Introduction to SSDs
Very often, people use the terms SSD and flash drives interchangeably with one another. While both mechanisms refer to storage, the two have different technological architectures. SSD is an acronym for “Solid State Drive”. These are basically the storage drives that are found on computers, workstations, servers, laptops, tablets, and other types of wireless devices.

This type of storage has been around for a quite a long time, having its origins all the way back to the 1950s. However, the first publicly available SSD did not come out into the scene until the mid-1970s. In fact, the first SSDs relied extensively upon a special chip known as the “Electrically Erasable Read Only Memory”, or “EAROM” for short. The first appearance of the SSD/EAROM combination appeared in the development of video games.

It wasn’t until the 1980s that the SSD was used in conjunction with Random Access Memory, or RAM. An advantage that RAM had over EAROM was that it was faster, but when the computer was shut off everything would be erased. That is why it is often referred to as “Volatile Memory”.

flash storage
(Daniel Krason/Shutterstock)

The evolution of flash memory
Chip manufacturers, such as those of Intel, continued to manufacture SSD drives with RAM technology. This trend kept growing until an interim tool evolved which was known as “Bubble Memory”. This did not last too long in the marketplace, when an employee of Toshiba, Fujio Masuoka, invented what would become known as Flash Memory.

He presented his ideas for this revolutionary new concept at various conferences, and by the late 1980s Flash Memory turned into fruition and made its entrance into the marketplace. But since this was so new, the price tag was quite steep.

Because of this, RAM-based SSDs were remained in demand. A key advantage that Flash Memory had over RAM was that it was non-volatile. Meaning, even if the power to it was shut down, it would still retain the data that was stored in it, without losing any integrity. Research and development continued, and by 2010, the price of it started to fall dramatically. 

As a result, many organisations could now afford it, and thus, began to replace the legacy storage systems that were in place.

What are the key differences?

A further look at SSDs
This type of technology has no physical moving parts, and because of that, they last far longer than their predecessor, the Hard Disk Drive (HDD). They run faster and can be easily installed into PCI slots. But SSDs are far more expensive than the traditional HDD. The following matrix summarises the key advantages and disadvantages of SSDs:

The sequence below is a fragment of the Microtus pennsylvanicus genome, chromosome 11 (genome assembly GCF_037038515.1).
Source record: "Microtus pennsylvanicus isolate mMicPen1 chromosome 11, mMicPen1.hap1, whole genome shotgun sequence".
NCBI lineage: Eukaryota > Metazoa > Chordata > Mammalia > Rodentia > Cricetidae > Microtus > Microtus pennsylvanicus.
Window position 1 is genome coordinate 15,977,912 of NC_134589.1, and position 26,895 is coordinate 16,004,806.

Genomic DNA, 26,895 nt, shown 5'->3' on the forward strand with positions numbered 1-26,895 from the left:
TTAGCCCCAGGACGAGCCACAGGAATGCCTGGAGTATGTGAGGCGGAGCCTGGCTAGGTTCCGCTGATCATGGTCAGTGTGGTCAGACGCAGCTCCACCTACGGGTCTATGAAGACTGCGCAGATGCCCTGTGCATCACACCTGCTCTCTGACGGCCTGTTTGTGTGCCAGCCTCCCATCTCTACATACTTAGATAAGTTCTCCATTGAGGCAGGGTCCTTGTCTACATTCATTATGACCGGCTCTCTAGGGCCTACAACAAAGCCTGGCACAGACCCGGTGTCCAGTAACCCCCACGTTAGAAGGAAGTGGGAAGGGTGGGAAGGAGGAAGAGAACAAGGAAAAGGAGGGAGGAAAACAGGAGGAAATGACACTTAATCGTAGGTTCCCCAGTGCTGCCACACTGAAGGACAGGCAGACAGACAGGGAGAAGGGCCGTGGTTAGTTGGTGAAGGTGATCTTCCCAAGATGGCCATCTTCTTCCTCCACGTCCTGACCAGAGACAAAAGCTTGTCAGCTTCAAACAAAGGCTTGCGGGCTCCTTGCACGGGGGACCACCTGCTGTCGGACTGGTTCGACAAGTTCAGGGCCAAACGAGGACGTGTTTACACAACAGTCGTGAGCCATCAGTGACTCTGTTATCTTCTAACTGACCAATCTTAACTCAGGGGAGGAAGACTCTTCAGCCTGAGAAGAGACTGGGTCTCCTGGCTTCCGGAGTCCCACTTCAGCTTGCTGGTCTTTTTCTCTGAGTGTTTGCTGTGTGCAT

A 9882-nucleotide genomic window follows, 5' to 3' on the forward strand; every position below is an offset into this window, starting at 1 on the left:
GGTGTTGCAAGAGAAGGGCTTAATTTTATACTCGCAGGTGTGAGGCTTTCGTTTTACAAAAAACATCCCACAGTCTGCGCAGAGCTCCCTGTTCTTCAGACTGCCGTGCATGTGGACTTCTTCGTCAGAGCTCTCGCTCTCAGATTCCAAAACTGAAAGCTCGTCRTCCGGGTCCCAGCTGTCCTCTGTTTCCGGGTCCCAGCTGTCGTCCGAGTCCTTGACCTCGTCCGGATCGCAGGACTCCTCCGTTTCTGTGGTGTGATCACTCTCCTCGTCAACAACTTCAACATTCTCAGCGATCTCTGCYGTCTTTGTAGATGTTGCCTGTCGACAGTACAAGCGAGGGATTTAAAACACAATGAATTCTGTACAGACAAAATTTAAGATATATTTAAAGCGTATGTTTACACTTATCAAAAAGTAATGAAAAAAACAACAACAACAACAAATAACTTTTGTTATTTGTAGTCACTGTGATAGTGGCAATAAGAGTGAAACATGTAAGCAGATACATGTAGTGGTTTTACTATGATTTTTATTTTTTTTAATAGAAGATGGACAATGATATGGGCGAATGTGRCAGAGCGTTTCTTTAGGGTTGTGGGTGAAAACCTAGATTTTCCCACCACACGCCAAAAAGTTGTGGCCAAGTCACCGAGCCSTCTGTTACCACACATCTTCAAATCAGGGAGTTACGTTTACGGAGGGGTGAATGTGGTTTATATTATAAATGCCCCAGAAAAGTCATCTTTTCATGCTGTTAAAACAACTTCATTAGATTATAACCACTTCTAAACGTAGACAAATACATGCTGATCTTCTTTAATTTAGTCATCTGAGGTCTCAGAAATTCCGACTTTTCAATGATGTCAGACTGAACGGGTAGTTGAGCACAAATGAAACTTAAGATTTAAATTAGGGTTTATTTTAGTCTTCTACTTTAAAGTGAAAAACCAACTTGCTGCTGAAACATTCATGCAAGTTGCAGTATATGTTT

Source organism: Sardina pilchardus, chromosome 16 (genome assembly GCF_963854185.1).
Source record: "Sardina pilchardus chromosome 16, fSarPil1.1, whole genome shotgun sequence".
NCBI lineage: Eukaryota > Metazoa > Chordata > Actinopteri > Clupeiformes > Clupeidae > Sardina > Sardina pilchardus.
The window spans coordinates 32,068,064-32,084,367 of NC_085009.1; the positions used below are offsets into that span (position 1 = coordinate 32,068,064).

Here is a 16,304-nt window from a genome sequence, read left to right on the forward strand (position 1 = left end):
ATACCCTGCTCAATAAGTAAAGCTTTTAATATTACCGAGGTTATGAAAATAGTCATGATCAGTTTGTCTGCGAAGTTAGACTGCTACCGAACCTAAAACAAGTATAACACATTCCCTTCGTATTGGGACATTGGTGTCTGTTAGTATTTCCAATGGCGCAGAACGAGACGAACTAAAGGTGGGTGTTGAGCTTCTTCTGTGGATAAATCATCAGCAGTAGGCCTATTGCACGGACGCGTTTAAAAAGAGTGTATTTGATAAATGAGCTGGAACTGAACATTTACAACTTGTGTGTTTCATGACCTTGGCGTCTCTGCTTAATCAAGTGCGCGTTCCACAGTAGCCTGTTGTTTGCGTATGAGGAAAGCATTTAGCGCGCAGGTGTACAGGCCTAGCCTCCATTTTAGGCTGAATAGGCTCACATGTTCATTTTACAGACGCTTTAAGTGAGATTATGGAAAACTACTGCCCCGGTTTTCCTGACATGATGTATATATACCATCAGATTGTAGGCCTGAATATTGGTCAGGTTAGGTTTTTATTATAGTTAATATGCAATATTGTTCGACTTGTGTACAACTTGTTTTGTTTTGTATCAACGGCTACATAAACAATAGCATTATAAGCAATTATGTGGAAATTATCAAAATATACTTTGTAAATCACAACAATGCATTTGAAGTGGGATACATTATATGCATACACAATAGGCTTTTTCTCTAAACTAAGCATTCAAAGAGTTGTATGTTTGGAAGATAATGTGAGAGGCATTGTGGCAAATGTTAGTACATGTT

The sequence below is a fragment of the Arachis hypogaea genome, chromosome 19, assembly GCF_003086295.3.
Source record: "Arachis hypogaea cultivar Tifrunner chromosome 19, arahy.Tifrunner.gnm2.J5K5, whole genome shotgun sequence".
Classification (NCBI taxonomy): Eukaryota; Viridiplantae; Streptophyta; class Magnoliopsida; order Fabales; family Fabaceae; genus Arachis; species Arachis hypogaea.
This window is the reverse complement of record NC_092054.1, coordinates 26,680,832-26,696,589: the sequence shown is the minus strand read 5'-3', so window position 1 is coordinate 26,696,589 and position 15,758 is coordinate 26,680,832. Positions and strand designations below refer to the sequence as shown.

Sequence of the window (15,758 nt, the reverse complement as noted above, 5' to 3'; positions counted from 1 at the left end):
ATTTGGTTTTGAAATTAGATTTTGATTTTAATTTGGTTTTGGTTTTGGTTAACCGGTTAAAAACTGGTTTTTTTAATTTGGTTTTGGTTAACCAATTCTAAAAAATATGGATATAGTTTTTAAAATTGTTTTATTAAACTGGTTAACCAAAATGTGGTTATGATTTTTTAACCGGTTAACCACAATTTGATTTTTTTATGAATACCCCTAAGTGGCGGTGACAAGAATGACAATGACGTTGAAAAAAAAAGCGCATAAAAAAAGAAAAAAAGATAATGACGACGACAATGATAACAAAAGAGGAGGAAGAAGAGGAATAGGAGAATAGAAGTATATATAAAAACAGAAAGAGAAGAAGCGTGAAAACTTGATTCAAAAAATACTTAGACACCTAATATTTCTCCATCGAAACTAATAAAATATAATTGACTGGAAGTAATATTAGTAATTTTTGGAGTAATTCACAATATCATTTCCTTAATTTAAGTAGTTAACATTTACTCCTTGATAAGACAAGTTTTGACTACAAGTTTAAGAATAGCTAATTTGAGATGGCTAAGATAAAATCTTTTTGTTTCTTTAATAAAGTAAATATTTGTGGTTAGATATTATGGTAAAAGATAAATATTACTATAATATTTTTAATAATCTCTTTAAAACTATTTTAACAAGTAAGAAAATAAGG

Advantages                                                   Disadvantages

Increased performance without breaking your IT budget. SSDs are much more expensive than HDDs in terms of each TB of storage that is used.
It can store a wide variety of data, and even different types of OSs and software applications.  
It can be easily configured with RAID.  
It is much more reliable than the HDD.  
It is much more stable when compared to the HDD.  

 

flash storage
(Devenorr/Shutterstock)

A further look at Flash Memory
Essentially, Flash Memory makes use of silicon-based technology. Data can be quickly stored into it, making use of electrical currents. Unlike the other forms of SSDs, it is extremely fast, and because of that, it is becoming the storage tool of choice for many Fortune 500 companies that have enterprise level needs. 

Flash Memory also has no moving parts, thus making it less prone to breakage or damage if it is moved around or transported. It also has non-volatile memory. Another key advantage of Flash Memory is that you can overwrite existing data very efficiently.

It is being used quite heavily in such devices as smartphones, digital cameras, video cameras, and even medical devices. In fact, flash storage is now making its mark in data warehousing and big data applications.

It typically comes in two different varieties, known as “NOR” and “NAND”. The former is fast, but the latter is much faster in comparison and requires less processing power. For example, it can reach access speeds of nearly 1,100 Mb/s, and writable speeds of close to 1,750 Mb/s.

The following matrix summarises the key advantages and disadvantages of Flash Memory:

                       Advantages                                                   Disadvantages

Unmatched system performance with incredible amounts of speed. This is the most expensive storage solution.
This is by far the best storage option for storing data, software applications, and even OS.  
It can be easily configured with different RAID options without having to use a specific RAID card.  

 

Why will flash be the preferred storage mechanism in the future?
There are several reasons for this, which include the following:

  • With the amount of information and data that is growing daily (primarily because of the IoT), there is a need to store it very quickly, within seconds.
  • Out of all the storage options, it is the most scalable and most flexible to meet the requirements of any organisation.
  • The technology continues to advance at a quick pace.
  • Although it is still expensive, the price of it is gradually decreasing.
  • It possesses exceptionally low levels of latency.
  • There will be tremendous cost savings to be gained, especially for data centres. For example, there is less electrical consumption and physical space that is required.

Conclusions
In the end, flash storage is worth the cost. After all, it is very quick (by handling a large influx of data), it is highly scalable, and is a viable option for the long-term needs of your business.

Sources

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